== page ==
Sam’s life came to a gentle and peaceful close on February 19, 2014. He passed from this world to the next in my arms. He was a lovely southern gentleman – handsome, rugged, intelligent, and caring. He had the most amazing heart. Despite his past, which no doubt was very painful at times, he was always gentle and kind, with a seemingly endless capacity for fun, optimism and hope. And then there was that ever present smile.
Sam came to Nova Scotia in 2010. Thin and sick, Sam was in a shelter facing an early death in rural Tennessee. A woman there to rescue a litter of puppies ended up giving him a new life. Staff couldn’t find the puppies; they had crawled through the duct work into Sam’s cage. He was playing with and caring for them. Sam left the shelter that day along with his charges. No one in the local area wanted him, so he came to Nova Scotia through the East Coast German Shepherd Rescue Society. It was shortly after his arrival in Dartmouth that I found him on the web and fell in love instantly.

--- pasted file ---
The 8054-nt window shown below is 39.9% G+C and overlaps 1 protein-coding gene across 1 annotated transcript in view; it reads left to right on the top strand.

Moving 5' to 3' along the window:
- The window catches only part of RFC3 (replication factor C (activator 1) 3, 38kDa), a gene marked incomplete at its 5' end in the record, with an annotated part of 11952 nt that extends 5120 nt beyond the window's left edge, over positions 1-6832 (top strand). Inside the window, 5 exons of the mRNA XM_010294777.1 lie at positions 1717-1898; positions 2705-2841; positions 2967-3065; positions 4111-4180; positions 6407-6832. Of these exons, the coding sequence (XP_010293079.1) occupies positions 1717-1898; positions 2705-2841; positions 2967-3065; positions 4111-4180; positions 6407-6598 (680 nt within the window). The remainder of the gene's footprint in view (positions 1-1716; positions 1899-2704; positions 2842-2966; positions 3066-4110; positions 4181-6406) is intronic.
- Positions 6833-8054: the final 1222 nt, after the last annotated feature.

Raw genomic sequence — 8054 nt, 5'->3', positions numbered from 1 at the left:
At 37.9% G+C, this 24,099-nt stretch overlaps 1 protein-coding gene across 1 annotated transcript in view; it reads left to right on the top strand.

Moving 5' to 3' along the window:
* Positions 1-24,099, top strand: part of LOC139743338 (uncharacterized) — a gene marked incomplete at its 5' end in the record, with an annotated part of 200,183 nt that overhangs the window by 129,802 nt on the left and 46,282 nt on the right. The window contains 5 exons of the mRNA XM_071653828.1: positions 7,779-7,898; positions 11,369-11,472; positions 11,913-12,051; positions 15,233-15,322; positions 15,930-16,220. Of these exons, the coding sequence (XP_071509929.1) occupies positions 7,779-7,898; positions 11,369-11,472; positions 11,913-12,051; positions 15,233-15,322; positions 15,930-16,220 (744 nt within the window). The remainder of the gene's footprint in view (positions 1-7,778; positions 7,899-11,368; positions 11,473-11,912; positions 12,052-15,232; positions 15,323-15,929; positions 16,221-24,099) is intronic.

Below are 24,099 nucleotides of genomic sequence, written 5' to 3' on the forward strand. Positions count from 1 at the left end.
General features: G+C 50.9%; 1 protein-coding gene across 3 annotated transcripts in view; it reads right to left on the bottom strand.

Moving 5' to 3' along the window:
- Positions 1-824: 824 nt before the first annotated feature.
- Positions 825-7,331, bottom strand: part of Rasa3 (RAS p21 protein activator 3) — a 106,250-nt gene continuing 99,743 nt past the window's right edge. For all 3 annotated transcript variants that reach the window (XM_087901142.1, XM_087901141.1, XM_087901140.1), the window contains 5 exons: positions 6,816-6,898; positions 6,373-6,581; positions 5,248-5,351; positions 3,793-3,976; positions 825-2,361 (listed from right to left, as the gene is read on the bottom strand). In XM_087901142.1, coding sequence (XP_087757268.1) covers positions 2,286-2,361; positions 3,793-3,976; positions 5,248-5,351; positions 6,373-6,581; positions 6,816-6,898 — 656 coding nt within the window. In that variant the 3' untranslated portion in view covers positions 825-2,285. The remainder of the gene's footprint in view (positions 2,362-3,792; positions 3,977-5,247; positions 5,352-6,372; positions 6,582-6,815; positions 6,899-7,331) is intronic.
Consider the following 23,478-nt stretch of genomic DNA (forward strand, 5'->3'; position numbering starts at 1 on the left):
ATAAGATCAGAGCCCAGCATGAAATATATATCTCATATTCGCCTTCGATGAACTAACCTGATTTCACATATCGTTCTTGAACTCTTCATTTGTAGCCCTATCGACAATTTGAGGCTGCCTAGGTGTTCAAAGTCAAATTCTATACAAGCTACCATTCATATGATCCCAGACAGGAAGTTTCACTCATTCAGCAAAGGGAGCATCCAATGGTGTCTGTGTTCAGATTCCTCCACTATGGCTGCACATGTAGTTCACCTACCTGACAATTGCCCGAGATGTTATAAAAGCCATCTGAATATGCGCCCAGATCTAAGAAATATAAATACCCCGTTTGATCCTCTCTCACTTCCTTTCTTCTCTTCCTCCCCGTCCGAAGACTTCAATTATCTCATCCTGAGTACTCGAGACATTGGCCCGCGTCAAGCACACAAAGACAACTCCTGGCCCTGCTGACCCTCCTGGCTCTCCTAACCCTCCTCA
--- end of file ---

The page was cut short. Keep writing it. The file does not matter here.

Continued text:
Sam lived every moment fully and expressively. Fiercely protective of all he held dear, Sam looked and sounded every bit the lion when needed. But he was a gentle giant putting little dogs at ease and never venturing too far without his teddy bear. And then there was his little sister Emma who predeceased him in 2012. While Sam taught Emma how to be a dog in the great outdoors, Emma helped Sam adjust to life indoors. Sam learned quickly that sometimes the dishwasher contained tasty treats, that roast chicken on the kitchen counter top was really meant for him, and potted plants were a great place to bury bones (Emma never found them there). He also discovered Christmas trees made great back and chin scratchers, freshly fallen snow was a refreshing treat, door bells meant you could bark in the house and if you scattered as many shoes as you could find around the living room and dining room, you might get your supper a little sooner. Good bye my sweet Sammy. You were loved by many, me most of all.